The first two stanzas of Sonnet 91 in the 1609 Quarto
Some people delight in their noble ancestry; some in their abilities; some in their wealth or strength; some in their hunting animals. But I don't take joy in any of these things because I have something even better: To me your love is better than noble ancestry, wealth, expensive clothes or hunting animals. And as long as I have you, I feel prouder than anyone else. But I am also cursed in only a single thing: that if you stop loving me, I will become the most wretched person.
Sonnet 91 is an English or Shakespearean sonnet. The English sonnet has three quatrains, followed by a final rhyming couplet. It follows the typical rhyme scheme of the form, abab cdcd efef gg and is composed in iambic pentameter, a type of poetic metre based on five pairs of metrically weak/strong syllabic positions. The 11th line exemplifies a regular iambic pentameter:
× / × / × / × / × / Of more delight than hawks and horses be; (91.11)
- / = ictus, a metrically strong syllabic position. × = nonictus.
The sonnet abounds with metrical variants. Lines 5 and 7 have a final extrametrical syllable or feminine ending. Line 2 exhibits both an initial and a mid-line reversal, two of at least nine such reversals in the poem.
/ × × / / × × / × / Some in their wealth, some in their bodies' force, (91.2)
Both lines 8 and 9 may be scanned to exhibit the rightward movement of the third ictus (resulting in a four-position figure,
× × / /, sometimes referred to as a minor ionic):
× / × / × × / / × / All these I better in one general best. × / × / × × / / × / Thy love is better than high birth to me, (91.8-9)
- First edition and facsimile
- Shakespeare, William (1609). Shake-speares Sonnets: Never Before Imprinted. London: Thomas Thorpe.
- Lee, Sidney, ed. (1905). Shakespeares Sonnets: Being a reproduction in facsimile of the first edition. Oxford: Clarendon Press. OCLC 458829162.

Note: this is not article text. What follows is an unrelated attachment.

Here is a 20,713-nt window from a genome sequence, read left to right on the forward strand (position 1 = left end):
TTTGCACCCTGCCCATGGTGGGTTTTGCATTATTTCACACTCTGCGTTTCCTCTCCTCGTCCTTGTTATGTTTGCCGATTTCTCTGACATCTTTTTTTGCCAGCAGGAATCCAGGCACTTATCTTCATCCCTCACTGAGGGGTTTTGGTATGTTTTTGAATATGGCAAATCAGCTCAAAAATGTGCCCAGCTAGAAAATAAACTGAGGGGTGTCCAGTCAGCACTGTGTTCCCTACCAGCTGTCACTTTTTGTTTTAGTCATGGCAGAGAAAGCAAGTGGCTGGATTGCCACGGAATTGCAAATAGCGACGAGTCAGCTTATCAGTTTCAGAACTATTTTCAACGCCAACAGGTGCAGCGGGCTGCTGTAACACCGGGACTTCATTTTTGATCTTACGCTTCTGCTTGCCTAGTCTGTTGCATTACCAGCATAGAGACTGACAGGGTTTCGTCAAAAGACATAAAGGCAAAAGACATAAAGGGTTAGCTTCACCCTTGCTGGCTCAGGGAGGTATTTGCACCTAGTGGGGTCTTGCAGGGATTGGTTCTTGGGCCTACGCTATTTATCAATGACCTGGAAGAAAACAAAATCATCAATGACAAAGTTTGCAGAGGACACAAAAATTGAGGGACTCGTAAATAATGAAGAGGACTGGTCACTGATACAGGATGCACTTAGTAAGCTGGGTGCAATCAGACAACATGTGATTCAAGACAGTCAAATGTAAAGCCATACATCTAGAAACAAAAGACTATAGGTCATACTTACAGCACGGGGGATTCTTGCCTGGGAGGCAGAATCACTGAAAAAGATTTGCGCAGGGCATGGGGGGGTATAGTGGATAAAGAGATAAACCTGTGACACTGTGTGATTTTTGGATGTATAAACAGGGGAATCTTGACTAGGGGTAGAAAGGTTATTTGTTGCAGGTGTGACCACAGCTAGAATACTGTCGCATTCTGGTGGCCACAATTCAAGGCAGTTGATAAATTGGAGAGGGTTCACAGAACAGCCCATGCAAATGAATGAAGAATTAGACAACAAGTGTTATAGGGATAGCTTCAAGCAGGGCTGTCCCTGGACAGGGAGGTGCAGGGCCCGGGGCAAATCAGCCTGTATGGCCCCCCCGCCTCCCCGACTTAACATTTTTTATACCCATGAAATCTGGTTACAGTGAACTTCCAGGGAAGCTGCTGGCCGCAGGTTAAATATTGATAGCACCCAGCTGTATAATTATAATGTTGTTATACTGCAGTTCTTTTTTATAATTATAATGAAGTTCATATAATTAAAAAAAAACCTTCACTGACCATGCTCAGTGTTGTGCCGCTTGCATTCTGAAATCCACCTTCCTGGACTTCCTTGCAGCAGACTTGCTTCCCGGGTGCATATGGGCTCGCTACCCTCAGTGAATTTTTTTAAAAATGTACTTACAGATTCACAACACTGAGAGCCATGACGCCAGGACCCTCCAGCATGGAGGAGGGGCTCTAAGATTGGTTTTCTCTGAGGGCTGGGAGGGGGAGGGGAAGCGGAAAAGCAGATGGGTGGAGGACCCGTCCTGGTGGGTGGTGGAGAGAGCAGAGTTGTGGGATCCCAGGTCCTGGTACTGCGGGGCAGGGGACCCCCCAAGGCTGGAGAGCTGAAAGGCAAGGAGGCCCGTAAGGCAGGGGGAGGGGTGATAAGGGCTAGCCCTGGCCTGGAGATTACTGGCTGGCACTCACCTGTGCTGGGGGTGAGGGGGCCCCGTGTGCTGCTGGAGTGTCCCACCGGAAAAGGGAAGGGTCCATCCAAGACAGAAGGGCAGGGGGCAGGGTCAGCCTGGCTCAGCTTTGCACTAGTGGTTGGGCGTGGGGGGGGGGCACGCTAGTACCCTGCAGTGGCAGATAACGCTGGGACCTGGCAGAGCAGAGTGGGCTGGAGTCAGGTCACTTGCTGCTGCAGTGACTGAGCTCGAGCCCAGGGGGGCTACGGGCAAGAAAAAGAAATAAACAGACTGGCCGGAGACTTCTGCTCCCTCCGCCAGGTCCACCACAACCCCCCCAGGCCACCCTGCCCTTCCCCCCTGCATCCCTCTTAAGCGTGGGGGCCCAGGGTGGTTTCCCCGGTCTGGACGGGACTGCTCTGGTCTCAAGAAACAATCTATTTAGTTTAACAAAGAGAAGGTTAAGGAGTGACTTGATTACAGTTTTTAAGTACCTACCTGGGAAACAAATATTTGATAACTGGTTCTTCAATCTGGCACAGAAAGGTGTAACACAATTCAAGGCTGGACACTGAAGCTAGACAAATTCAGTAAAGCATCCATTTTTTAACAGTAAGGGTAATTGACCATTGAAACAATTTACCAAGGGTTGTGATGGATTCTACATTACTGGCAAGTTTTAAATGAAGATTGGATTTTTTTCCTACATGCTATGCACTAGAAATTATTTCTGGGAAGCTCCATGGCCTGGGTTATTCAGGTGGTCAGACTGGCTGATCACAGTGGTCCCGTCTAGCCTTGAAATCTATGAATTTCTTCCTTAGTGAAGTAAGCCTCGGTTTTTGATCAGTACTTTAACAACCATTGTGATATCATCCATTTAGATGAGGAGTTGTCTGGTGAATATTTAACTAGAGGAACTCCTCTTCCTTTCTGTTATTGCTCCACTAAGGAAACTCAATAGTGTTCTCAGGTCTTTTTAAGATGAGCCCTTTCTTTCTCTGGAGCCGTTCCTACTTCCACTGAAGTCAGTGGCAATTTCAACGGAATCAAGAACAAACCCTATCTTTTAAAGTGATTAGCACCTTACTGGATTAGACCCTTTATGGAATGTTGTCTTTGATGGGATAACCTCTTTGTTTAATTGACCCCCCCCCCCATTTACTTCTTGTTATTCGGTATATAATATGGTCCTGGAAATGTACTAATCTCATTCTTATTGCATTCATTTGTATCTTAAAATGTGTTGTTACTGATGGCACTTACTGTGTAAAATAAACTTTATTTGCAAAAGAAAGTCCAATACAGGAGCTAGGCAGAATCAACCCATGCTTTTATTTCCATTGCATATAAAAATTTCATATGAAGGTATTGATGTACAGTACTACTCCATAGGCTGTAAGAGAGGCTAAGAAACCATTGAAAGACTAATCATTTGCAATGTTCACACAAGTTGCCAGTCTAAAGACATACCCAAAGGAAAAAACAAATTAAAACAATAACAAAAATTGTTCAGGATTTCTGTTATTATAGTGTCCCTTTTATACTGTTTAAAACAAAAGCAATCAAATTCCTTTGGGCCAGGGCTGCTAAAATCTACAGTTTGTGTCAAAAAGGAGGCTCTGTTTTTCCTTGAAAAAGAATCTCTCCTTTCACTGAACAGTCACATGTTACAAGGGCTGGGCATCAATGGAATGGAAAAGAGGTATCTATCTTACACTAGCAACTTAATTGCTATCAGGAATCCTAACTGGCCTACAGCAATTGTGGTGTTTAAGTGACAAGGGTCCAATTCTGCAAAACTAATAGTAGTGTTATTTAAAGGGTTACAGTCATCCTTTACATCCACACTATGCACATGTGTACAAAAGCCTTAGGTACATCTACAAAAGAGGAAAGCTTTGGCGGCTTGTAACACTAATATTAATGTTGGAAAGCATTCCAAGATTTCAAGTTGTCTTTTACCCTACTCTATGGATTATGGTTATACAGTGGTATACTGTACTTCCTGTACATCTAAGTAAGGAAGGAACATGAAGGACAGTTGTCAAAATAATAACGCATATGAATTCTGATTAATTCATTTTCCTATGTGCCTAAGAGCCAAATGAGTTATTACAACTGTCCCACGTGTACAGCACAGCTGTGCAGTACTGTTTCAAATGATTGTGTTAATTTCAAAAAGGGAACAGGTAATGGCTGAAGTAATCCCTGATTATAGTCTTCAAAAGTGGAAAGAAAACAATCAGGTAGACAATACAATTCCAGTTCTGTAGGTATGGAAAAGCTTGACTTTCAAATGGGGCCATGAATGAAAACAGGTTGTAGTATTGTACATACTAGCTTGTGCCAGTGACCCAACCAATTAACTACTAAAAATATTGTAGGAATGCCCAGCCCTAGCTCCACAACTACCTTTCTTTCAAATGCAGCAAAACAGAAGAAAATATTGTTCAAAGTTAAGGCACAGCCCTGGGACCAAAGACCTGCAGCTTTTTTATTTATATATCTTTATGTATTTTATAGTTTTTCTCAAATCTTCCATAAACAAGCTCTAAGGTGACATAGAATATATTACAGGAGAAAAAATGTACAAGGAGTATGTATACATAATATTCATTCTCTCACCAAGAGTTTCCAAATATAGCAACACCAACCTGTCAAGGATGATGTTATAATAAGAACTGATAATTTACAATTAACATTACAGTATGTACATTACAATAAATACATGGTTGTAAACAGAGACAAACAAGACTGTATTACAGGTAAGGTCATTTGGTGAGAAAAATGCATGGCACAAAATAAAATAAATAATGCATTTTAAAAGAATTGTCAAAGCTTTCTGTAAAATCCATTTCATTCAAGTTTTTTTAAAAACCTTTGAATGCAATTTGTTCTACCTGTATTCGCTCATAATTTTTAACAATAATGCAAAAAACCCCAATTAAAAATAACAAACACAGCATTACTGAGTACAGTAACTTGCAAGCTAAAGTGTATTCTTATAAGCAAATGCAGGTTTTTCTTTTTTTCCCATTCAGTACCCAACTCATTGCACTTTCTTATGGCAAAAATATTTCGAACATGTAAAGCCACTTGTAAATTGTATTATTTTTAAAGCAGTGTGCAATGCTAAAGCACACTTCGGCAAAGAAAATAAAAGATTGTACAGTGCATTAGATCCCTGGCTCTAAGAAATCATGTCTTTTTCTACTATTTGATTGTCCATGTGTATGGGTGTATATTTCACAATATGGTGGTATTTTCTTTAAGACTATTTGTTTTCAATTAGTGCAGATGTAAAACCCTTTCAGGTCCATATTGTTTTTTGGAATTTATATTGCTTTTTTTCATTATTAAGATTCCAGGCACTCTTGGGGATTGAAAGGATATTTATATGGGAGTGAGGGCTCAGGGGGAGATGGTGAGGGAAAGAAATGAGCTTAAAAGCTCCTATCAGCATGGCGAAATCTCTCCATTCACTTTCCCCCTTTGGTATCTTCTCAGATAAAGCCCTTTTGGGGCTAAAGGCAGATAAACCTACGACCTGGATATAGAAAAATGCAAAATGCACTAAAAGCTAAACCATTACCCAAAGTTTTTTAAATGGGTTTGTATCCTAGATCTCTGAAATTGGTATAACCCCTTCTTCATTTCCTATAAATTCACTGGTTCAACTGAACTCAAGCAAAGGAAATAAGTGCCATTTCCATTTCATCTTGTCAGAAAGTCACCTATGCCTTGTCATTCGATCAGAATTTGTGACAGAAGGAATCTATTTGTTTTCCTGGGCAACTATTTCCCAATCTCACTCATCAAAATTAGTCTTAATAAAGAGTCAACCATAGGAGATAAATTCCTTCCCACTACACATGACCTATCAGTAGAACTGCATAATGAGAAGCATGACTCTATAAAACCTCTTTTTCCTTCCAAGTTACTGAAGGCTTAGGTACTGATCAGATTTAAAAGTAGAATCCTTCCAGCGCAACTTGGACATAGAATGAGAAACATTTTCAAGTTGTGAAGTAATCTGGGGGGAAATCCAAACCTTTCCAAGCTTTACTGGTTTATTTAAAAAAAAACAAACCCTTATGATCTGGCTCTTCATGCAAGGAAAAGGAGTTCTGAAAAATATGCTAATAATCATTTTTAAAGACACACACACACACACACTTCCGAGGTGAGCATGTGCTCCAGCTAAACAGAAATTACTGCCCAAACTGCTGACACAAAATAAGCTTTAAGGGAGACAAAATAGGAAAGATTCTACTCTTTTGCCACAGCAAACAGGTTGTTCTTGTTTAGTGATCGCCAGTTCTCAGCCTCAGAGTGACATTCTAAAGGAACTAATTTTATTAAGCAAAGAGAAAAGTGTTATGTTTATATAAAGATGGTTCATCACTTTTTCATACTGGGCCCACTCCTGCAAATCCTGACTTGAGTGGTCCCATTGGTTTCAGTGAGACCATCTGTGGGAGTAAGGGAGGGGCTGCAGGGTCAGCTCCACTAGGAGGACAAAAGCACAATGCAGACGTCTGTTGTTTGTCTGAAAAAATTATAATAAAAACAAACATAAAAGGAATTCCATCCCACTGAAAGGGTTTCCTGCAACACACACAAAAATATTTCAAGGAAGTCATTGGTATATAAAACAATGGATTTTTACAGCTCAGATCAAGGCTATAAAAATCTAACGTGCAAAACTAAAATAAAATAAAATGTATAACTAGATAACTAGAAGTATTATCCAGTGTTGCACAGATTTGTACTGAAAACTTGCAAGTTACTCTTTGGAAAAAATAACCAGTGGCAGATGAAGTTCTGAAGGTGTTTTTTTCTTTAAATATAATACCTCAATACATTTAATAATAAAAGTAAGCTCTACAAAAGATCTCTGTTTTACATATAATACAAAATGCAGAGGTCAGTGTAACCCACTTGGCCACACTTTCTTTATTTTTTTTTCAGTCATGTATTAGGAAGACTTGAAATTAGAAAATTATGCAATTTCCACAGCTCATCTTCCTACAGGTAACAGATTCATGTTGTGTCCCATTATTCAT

- Variorum editions
- Alden, Raymond Macdonald, ed. (1916). The Sonnets of Shakespeare. Boston: Houghton Mifflin Company. OCLC 234756.
- Rollins, Hyder Edward, ed. (1944). A New Variorum Edition of Shakespeare: The Sonnets [2 Volumes]. Philadelphia: J. B. Lippincott & Co. OCLC 6028485.
- Modern critical editions
- Atkins, Carl D., ed. (2007). Shakespeare's Sonnets: With Three Hundred Years of Commentary. Madison: Fairleigh Dickinson University Press. ISBN 978-0-8386-4163-7. OCLC 86090499.
- Booth, Stephen, ed. (2000) [1st ed. 1977]. Shakespeare's Sonnets (Rev. ed.). New Haven: Yale Nota Bene. ISBN 0-300-01959-9. OCLC 2968040.
- Burrow, Colin, ed. (2002). The Complete Sonnets and Poems. The Oxford Shakespeare. Oxford: Oxford University Press. ISBN 978-0192819338. OCLC 48532938.
- Duncan-Jones, Katherine, ed. (2010) [1st ed. 1997]. Shakespeare's Sonnets. The Arden Shakespeare, Third Series (Rev. ed.). London: Bloomsbury. ISBN 978-1-4080-1797-5. OCLC 755065951.
- Evans, G. Blakemore, ed. (1996). The Sonnets. The New Cambridge Shakespeare. Cambridge: Cambridge University Press. ISBN 978-0521294034. OCLC 32272082.
- Kerrigan, John, ed. (1995) [1st ed. 1986]. The Sonnets ; and, A Lover's Complaint. New Penguin Shakespeare (Rev. ed.). Penguin Books. ISBN 0-14-070732-8. OCLC 15018446.
- Mowat, Barbara A.; Werstine, Paul, eds. (2006). Shakespeare's Sonnets & Poems. Folger Shakespeare Library. New York: Washington Square Press. ISBN 978-0743273282. OCLC 64594469.
- Orgel, Stephen, ed. (2001). The Sonnets. The Pelican Shakespeare (Rev. ed.). New York: Penguin Books. ISBN 978-0140714531. OCLC 46683809.
- Vendler, Helen, ed. (1997). The Art of Shakespeare's Sonnets. Cambridge, MA: The Belknap Press of Harvard University Press. ISBN 0-674-63712-7. OCLC 36806589.